The Maillard reaction occurs in many foods, but have you noticed that they don’t all have the same flavour? Coffee and popcorn both experience the same reaction, but coffee has a nutty flavour while popcorn has a biscuit flavour. This is because of the different kinds of amino acids, as each kind of amino acid releases a different scent and flavour.


Why don’t we just cook on high heat all the time?

Although the Maillard reaction is highly desired, we can’t just cook on high heat all the time. This is because another reaction takes place when the temperature is too high: burning. This reaction gives an unwanted bitter flavour.

However, there is a way to increase the rate of the Maillard reaction. Because water boils at 100°C, lowering the moisture content on the surface of your food will promote the Maillard reaction. This helps keep the meat at a higher temperature since it no longer limited by the temperature’s boiling point.


Didn’t you just describe caramelization?

Many people confuse the Maillard reaction with caramelization. Although they are both browning reactions, they are different reactions. Caramelization is the burning of sugar, and as a result, it occurs in temperatures above the Maillard reaction. The results of the two reactions look similar but the key difference is that caramelization breaks down the sugar, rather than recombine them, and does not require amino acids.


Caramelized sugar on ice cream
(Source: Myself)


The Maillard reaction is the reason why our food is so appetizing, but is under-appreciated. Many people who cook know through experience that higher heats will give a nice colour to the food, but do not know that it is actually adding flavour too.

To learn more about how the Maillard reaction works, watch this video.

Polar what is….. Vortex?

What is a Polar Vortex?

The first thing that strikes to my mind when I say “Polar vortex” is some phenomenon related to earth’s poles. We are hearing a lot about the polar vortex lately, but it has been around a few decades. These are strong and cold winds originating around the Arctic region. These winds originate specially around the North Pole which which are capable to enter parts of United States and Canada. These winds can be strong enough to create very low temperatures around these areas.

An image depicting the region of flow of the winds.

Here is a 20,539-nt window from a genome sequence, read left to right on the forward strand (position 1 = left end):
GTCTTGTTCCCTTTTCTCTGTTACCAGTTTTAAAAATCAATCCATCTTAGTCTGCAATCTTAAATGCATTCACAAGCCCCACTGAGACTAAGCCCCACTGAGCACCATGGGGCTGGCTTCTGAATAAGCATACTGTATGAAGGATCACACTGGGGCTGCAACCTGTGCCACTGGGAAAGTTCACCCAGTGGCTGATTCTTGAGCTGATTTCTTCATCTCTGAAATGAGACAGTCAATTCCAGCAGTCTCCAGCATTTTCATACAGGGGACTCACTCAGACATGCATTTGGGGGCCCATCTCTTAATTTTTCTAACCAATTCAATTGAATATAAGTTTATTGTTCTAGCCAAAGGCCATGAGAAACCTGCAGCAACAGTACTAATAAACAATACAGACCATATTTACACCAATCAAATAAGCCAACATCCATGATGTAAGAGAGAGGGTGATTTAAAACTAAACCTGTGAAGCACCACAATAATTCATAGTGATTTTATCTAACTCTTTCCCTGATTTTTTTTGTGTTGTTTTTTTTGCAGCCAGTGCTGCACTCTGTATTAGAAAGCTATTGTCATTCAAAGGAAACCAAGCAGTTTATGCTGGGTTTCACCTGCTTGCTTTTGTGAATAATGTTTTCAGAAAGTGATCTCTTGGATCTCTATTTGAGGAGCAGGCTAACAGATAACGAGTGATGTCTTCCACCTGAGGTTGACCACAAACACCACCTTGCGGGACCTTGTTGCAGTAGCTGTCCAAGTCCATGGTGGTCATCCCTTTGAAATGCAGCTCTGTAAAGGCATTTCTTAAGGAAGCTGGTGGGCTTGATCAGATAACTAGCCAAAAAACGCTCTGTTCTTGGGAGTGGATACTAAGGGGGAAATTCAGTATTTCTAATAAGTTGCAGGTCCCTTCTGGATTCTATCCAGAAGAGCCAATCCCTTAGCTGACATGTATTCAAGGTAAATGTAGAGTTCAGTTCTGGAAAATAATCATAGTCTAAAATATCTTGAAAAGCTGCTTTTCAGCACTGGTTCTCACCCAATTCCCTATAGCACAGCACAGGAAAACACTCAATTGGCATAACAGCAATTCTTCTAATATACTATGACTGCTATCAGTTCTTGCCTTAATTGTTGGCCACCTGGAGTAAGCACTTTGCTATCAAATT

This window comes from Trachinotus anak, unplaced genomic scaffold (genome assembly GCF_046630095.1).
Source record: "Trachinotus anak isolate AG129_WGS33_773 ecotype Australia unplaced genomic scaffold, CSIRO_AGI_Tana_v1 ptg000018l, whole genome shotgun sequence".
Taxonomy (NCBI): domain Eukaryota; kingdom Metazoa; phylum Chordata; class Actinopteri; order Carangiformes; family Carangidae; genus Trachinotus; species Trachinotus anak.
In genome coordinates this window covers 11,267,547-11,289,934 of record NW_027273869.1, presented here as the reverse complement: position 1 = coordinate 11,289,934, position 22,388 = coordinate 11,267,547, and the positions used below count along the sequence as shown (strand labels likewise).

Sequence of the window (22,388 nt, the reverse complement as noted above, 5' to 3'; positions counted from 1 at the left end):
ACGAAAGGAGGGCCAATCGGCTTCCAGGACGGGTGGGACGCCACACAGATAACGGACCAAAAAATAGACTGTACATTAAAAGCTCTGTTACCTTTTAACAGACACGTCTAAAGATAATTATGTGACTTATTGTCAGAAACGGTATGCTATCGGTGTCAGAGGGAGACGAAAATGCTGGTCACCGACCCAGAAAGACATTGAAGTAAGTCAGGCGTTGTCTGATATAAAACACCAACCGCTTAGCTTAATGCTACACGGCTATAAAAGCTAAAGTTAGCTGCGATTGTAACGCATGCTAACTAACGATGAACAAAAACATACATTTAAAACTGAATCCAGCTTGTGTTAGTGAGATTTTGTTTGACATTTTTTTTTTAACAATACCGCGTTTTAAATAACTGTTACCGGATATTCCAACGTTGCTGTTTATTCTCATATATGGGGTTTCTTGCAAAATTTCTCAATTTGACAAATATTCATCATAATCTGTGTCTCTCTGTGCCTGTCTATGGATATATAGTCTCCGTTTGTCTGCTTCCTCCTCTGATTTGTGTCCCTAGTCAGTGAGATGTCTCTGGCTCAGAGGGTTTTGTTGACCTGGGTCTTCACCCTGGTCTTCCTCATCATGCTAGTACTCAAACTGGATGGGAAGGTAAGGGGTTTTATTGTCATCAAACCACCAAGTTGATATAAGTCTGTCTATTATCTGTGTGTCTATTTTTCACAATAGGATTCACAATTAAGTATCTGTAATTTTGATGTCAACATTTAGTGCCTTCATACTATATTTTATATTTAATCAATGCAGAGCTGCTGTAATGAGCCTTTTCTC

Image showing the flow of the polar vortex winds. Source:


The following video is posted by USA Today and talks about the Polar vortex and its effects.

(Credit: USA Today


Recent Effects of the Polar Vortex:

United States: The devastating weather conditions brought by the Polar Vortex around January 31st killed at least 8 people in several places around the US.

Following video shows a river turning into snow in Chicago

Credit: Guardian News


The following image shows all the regions that faced the consequences of the Polar Vortex:

Areas affected in the USA by the polar vortex,

Canada: Canada has been affected in regions of Ontario and Quebec. The temperature fell to -30 degree Celsius in these areas. Canada has witnessed polar vortex earlier in 2015 as well. But this year, it had much worse effects.

The following video demonstrates the areas affected in Canada.

(Credit: CTV News, Source:

These changes have also been observed in Vancouver, with extreme cold snow days even in the month of February. We observed entire days of shutdown due to this extreme weather.

The heat wave at Australia when North America faced harsh cold winters due to polar vortex:

As shocking at may seem, when North America was facing polar vortex, Australia was suffering from extreme heat waves. How can this happen? It was the hottest in 80 years! This climate change is not what anyone expected and has been a major concern for environmentalists.

Below is an image showing a picture depicting the shocking heat wave

Heat Wave in Australia,

The reason behind these extreme climatic variations: 

This is caused by global warming, which can be said as a man-made climatic change. This caused by the burning of various fossil fuels such as oil, gas and coal which release CO2 to the atmosphere. This extra release of CO2 in the atmosphere leads to an increase in the temperature of oceans as well as lands. Also, there is a strong link between the extremities of the weather condition and global warming.

By: Simrat Chahal


Can You Live Without Headphones?

When you are studying in the library or walking around the street, you would probably see so many people with headphones. Yes, that is true that Airpods or other types of headphones are getting popular and furthermore becoming one of “the-most-important-belongings” to us. However, did you notice that constant use of headphones can put your ears in danger and might lead to hearing loss? The damage to hair cells in the ears can last temporarily or permanently.